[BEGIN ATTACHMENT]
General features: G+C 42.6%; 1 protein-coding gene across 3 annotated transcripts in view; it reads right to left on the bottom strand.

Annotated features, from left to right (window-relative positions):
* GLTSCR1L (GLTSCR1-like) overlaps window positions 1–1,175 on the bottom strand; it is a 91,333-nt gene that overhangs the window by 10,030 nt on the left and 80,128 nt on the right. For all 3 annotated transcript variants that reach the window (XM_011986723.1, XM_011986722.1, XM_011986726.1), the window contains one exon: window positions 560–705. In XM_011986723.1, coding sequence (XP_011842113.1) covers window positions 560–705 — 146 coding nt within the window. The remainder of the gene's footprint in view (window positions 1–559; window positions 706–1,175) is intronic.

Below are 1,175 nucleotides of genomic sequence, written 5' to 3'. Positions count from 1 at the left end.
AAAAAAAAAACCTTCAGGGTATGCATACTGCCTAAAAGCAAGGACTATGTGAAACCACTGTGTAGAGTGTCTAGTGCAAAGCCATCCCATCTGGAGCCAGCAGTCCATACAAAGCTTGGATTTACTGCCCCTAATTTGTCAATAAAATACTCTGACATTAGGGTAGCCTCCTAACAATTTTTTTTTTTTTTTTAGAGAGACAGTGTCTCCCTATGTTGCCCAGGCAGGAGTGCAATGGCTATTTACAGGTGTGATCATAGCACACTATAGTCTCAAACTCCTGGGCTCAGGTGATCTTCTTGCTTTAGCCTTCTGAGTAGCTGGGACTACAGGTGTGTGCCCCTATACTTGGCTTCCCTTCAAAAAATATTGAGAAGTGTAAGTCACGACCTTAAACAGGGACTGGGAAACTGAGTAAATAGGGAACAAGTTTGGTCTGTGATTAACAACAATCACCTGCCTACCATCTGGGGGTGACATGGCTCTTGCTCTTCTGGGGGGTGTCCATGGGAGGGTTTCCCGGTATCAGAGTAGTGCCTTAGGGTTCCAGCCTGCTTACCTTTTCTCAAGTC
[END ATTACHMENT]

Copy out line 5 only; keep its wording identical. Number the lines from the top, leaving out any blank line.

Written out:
AAAAAAAAAACCTTCAGGGTATGCATACTGCCTAAAAGCAAGGACTATGTGAAACCACTGTGTAGAGTGTCTAGTGCAAAGCCATCCCATCTGGAGCCAGCAGTCCATACAAAGCTTGGATTTACTGCCCCTAATTTGTCAATAAAATACTCTGACATTAGGGTAGCCTCCTAACAATTTTTTTTTTTTTTTTAGAGAGACAGTGTCTCCCTATGTTGCCCAGGCAGGAGTGCAATGGCTATTTACAGGTGTGATCATAGCACACTATAGTCTCAAACTCCTGGGCTCAGGTGATCTTCTTGCTTTAGCCTTCTGAGTAGCTGGGACTACAGGTGTGTGCCCCTATACTTGGCTTCCCTTCAAAAAATATTGAGAAGTGTAAGTCACGACCTTAAACAGGGACTGGGAAACTGAGTAAATAGGGAACAAGTTTGGTCTGTGATTAACAACAATCACCTGCCTACCATCTGGGGGTGACATGGCTCTTGCTCTTCTGGGGGGTGTCCATGGGAGGGTTTCCCGGTATCAGAGTAGTGCCTTAGGGTTCCAGCCTGCTTACCTTTTCTCAAGTC